Risk prediction of covid-19 related death and hospital admission in adults after covid-19 vaccination: national prospective cohort study

Julia Hippisley-Cox, Carol A C Coupland, Nisha Mehta, Ruth H Keogh, Karla Diaz-Ordaz, Kamlesh Khunti, Ronan A Lyons, Frank Kee, Aziz Sheikh, Shamim Rahman, Jonathan Valabhji, Ewen M Harrison, Peter Sellen, Nazmus Haq, Malcolm G Semple, Peter WM Johnson, Andrew Hayward, Jonathan S. Nguyen-Van-Tam

Research output: Contribution to journalArticlepeer-review

Abstract / Description of output

Objectives: To derive and validate risk prediction algorithms to estimate risk of COVID-19 mortality and hospitalisation in UK adults following one or two doses of COVID-19 vaccination.

Design: Population-based cohort study using the QResearch database linked to COVID-19 vaccination, SARS-CoV-2 results, hospitalisation, cancer registry, systemic anticancer treatment, radiotherapy and the national death registry.

Settings: Adults aged 19-100 years with one or two doses of COVID-19 vaccination between December 8, 2020 and June 15, 2021.

Main outcome measures:Primary outcome was COVID-19 death. Secondary outcome COVID-19 hospital admission. Outcomes assessed from 14 days following each vaccination dose. Models fitted in the derivation cohort to derive risk equations using a range of predictor variables. Performance evaluated in a separate validation cohort of GP practices.

Results: In the derivation cohort of 6,952,440 vaccinated patients, 5,150,310 (74.08%) had two doses. There were 2,031 COVID-19 deaths and 1,929 COVID-19 hospital admissions, of which 81 deaths (4.0%) and 71 admissions (3.7%) occurred 14 or more days after the second vaccine dose.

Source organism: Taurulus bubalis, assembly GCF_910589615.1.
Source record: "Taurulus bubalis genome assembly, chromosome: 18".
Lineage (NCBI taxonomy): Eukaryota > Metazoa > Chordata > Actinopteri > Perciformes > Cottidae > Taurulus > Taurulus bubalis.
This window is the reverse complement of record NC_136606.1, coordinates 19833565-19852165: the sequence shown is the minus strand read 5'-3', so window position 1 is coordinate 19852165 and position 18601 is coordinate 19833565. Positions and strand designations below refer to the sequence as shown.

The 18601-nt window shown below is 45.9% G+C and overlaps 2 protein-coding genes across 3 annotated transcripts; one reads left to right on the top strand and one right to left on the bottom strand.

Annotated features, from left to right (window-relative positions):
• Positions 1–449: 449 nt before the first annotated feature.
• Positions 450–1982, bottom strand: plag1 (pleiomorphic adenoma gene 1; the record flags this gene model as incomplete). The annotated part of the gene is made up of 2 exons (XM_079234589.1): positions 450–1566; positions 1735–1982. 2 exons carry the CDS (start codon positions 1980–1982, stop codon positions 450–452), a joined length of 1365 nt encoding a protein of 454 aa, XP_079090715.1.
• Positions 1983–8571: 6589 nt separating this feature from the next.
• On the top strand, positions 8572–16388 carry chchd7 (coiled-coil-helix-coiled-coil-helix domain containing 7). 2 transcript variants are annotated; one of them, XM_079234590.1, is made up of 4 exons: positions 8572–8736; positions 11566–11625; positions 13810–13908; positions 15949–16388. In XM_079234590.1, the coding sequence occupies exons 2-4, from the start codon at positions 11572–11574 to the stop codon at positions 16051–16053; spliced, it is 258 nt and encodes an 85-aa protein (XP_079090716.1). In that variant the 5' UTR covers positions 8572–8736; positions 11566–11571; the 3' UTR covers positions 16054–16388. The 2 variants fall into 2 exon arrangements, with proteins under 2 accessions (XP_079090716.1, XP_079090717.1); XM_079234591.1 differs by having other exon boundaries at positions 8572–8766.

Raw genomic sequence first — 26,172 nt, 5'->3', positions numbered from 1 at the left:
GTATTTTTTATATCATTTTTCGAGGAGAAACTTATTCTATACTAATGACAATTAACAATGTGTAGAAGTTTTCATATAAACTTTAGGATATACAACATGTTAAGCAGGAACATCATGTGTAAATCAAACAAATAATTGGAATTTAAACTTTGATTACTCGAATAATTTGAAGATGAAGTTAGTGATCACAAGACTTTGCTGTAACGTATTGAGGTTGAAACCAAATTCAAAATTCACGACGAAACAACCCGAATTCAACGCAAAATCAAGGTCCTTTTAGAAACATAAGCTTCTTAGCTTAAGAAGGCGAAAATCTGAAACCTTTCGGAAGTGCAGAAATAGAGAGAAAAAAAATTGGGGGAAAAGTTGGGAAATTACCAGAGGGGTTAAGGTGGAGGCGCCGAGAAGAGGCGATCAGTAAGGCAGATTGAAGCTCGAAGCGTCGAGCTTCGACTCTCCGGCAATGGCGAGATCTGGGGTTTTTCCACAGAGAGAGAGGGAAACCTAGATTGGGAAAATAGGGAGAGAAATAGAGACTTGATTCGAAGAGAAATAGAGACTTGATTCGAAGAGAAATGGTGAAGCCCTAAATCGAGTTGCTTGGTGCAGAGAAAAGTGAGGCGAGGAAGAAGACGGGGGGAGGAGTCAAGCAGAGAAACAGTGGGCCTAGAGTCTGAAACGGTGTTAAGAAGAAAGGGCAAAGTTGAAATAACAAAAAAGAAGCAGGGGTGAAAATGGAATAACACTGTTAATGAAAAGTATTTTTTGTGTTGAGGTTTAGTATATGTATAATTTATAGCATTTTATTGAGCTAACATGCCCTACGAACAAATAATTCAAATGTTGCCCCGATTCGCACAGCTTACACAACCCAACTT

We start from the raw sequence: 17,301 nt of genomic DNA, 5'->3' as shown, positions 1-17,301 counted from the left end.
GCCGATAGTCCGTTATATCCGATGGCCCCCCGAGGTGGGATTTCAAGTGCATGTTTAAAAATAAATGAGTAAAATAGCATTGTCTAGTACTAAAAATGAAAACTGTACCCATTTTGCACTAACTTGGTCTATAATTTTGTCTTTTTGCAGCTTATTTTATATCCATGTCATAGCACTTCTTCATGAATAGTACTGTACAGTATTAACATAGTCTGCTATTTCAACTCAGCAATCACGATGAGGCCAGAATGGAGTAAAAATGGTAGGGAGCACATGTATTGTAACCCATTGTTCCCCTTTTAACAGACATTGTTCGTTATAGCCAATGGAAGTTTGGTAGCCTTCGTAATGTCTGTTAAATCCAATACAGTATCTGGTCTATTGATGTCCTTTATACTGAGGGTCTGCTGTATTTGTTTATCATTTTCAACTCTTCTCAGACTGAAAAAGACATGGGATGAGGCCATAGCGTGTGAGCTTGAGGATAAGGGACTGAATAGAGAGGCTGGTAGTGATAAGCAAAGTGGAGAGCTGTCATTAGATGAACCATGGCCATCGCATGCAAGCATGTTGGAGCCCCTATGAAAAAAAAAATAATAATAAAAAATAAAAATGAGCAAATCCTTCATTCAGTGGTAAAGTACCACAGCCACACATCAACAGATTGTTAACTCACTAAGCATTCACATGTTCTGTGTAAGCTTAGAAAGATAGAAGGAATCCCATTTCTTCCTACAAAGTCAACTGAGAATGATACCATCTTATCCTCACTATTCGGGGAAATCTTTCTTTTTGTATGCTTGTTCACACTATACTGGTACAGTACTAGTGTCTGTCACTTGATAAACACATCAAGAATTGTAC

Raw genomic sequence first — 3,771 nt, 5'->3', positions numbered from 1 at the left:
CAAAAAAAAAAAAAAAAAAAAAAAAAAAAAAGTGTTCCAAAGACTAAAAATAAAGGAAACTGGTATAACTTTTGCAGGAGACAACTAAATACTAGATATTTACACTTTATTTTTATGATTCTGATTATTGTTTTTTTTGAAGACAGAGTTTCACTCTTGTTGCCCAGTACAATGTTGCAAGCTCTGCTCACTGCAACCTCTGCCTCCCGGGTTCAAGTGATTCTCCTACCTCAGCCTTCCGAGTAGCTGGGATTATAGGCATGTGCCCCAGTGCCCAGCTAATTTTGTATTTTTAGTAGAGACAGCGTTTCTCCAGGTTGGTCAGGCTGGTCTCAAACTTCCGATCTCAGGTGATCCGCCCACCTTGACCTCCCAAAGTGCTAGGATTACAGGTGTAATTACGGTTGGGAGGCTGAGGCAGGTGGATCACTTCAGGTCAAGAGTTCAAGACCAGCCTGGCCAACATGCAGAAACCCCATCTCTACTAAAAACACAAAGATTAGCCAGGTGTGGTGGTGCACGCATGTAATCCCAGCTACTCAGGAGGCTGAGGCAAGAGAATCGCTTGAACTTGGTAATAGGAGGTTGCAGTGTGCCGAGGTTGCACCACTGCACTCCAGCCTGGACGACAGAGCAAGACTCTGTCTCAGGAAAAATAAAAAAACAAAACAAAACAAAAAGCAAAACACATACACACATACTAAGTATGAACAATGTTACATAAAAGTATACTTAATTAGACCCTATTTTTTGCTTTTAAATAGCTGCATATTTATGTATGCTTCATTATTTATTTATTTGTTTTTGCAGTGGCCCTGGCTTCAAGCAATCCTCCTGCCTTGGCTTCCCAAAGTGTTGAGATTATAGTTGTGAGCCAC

The risk algorithms included age, sex, ethnicity, deprivation, BMI, and a range of comorbidities. COVID-19 mortality incidence increased with age and deprivation, male sex and Indian and Pakistani ethnicity. Cause-specific hazard ratios were highest for those with Down’s syndrome (12.7-fold increase); kidney transplant (8.1-fold); sickle cell disease (7.7-fold); care home residency (4.1-fold); chemotherapy (4.3-fold); HIV/AIDS (3.3-fold); liver cirrhosis (3-fold); neurological conditions (2.6-fold); bone marrow transplant or a solid organ transplant (2.5-fold); dementia (2.2-fold); Parkinson’s disease (2.2-fold). Other conditions with increased risk (ranging from 1.2 to 2-fold) included chronic kidney disease, blood cancer, epilepsy, chronic obstructive pulmonary disease, coronary heart disease, stroke, atrial fibrillation, heart failure, thromboembolism, peripheral vascular disease and type 2 diabetes. There was a similar pattern of associations for the hospital admission outcome. There was no evidence that associations differed after the second dose, though absolute risks were substantially reduced.

The risk algorithm explained 74.1% (95% CI 71.1 to 77.0) of the variation in time to COVID-19 death. Discrimination was high with a D statistic of 3.46 (95% CI 3.2 to 3.7) and C statistic of 92.5. Performance was similar after each vaccine dose. In the top 5% of patients with the highest predicted mortality risk, the sensitivity for identifying COVID-19 deaths within 90 days was 78.7%.

Conclusion: This population-based risk algorithm performed well showing very high levels of discrimination for identifying those at highest risk of post-vaccination break-through COVID-19 death and hospital admission.
Original languageEnglish
Article number2244
JournalBritish Medical Journal (BMJ)
Volume374
DOIs
Publication statusPublished - 17 Sept 2021

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